How to Wheel: Hard Yoga Poses Made Easy

In the ‘Hard Yoga Poses Made Easy’ series, we focus on a particular yoga pose or skill that seems (or is) very difficult and we make it a lot easier by breaking it down into actionable, realistic, and sequential steps.

In this tutorial, we set our sights on Wheel Pose.

Wheel looks like it’s just a big ole backbend and all you really need is to just be able to bend backwards a whole lot.

But when you start to piece it together, there’s a lot more going on.

First, the spine needs to not only bend backwards (in spinal extension), but the back needs to be strong enough to support the pose. To establish this primary need for Wheel pose (and life) we start with Locust pose for step 1. Pure back strengthening might feel like a pain at first, but it’s totally worth it.

Supporting the Wheel backbend starts with the back, but it also need to be supported by the traction in the front of the body. It also needs the frontal core and chest to be mobile enough to lift into the arching position, which is why step 2 details Camel pose. It’s a key “traction” back bend and will teach you how to use the front of the body to bend in the back of the body.

This one is pretty sneaky and not many people realize this, but the hips and shoulders need to be quite mobile to come into full Wheel. With tight shoulders, it’s almost impossible to place the hands and palms securely on the mat which keep the wrists protected. With tight hip flexors, it’s very difficult to extend at the hip joint, bringing excess back ending into the low back. To square all of this away, we use low lunge with an overhead shoulder opener.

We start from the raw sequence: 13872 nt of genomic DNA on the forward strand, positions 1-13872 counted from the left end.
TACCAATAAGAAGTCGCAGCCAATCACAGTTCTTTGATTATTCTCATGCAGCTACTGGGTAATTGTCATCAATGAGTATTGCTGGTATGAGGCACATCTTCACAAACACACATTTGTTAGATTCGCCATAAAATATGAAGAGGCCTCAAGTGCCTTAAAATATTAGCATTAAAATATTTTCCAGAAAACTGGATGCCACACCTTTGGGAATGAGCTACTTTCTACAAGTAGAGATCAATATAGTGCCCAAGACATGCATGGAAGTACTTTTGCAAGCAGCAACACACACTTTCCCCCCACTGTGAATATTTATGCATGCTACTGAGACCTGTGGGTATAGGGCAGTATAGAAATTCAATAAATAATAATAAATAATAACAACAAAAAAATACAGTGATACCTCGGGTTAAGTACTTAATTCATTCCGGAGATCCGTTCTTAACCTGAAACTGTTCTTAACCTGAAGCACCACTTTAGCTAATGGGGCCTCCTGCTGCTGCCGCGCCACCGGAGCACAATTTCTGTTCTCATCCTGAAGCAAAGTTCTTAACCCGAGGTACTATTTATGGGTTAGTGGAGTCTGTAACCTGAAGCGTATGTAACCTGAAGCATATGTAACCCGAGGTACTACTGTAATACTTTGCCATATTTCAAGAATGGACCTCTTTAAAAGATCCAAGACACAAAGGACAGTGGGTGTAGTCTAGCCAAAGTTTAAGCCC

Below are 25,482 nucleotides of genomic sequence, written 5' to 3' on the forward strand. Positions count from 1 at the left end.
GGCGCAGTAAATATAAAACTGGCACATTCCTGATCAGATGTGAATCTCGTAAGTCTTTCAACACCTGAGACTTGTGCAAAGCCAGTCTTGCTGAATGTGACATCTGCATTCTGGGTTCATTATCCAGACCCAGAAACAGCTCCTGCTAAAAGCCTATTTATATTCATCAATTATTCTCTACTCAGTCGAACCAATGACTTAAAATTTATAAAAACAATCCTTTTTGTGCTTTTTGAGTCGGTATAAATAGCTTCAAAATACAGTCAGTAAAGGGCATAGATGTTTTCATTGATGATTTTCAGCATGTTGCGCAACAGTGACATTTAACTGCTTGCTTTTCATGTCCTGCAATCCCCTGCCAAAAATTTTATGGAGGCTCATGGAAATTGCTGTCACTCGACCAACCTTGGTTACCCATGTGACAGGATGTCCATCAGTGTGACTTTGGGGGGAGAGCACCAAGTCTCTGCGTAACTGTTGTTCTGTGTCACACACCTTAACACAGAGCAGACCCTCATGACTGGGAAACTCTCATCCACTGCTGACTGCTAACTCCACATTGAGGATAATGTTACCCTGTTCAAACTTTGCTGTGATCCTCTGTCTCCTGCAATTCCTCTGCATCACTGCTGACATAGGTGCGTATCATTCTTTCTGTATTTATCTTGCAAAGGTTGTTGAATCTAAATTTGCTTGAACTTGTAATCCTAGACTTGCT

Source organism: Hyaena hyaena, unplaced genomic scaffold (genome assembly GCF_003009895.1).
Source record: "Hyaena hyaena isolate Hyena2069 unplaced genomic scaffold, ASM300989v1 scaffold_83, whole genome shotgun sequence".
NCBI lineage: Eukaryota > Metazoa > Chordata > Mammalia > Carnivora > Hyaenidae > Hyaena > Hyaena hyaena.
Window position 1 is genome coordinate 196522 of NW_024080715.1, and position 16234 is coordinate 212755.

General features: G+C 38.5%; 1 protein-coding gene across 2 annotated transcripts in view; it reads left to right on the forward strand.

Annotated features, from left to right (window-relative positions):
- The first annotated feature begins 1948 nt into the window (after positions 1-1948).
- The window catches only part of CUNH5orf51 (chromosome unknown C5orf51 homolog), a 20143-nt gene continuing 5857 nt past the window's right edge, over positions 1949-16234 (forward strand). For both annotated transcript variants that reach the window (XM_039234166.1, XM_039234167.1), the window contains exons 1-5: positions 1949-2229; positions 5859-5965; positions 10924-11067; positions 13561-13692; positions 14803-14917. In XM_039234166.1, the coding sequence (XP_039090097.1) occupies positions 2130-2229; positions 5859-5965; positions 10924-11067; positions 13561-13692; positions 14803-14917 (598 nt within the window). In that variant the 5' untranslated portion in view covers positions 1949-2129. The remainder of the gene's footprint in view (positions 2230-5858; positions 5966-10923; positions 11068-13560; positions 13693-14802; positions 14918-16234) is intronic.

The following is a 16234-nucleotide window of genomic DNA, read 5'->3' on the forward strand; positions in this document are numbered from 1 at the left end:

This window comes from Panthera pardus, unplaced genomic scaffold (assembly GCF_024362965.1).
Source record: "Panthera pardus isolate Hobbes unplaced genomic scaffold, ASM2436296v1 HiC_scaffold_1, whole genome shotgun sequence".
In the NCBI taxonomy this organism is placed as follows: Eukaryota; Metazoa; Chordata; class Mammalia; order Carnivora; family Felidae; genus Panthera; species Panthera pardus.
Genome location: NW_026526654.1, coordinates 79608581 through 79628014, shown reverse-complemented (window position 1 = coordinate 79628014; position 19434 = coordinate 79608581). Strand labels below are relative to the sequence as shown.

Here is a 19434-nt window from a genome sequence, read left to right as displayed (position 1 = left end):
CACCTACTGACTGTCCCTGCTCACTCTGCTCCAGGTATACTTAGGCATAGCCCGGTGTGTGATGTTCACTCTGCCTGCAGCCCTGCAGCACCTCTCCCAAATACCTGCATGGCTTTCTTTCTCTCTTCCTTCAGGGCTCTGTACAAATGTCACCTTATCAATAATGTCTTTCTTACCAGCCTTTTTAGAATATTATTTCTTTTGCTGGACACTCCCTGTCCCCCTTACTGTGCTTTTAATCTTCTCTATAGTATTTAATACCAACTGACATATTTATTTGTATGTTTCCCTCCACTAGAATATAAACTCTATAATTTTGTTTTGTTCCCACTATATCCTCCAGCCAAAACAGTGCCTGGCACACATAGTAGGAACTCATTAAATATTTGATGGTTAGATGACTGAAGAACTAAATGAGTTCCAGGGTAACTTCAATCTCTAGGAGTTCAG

Getting closer to the actually Wheel shape, we next focus and on bridge pose and working to develop an even backbend throughout the spine, with no individual area of the spine feeling the backbend more than another.

With the alignment learned in Bridge and the skills developed in steps 1-3, you’re ready to start playing with the idea of moving into Wheel pose.

Make sure to keep as little weight in the head as possible when it’s in contact with the ground and start with your chin towards your chest. You’re not going to win any medals for looking towards the ground. Trust me, I’ve tried.

Wheel pose is super energizing and brings a sense of vitality into the body. With so much of our physical movement beginning in and connecting to the spine, this pose is a panacea for any athlete looking to stay athletic for a long time.

Start using yoga to live athletically:

Yoga for Athletes - The Ultimate Guide

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About the Author:

Joe is the Founder of Icewater Yoga. Fascinated by the intersection of yoga and sport, his goal is to help athletes develop a consistent yoga practice. He lives in Claremont, CA with his wife, Jill.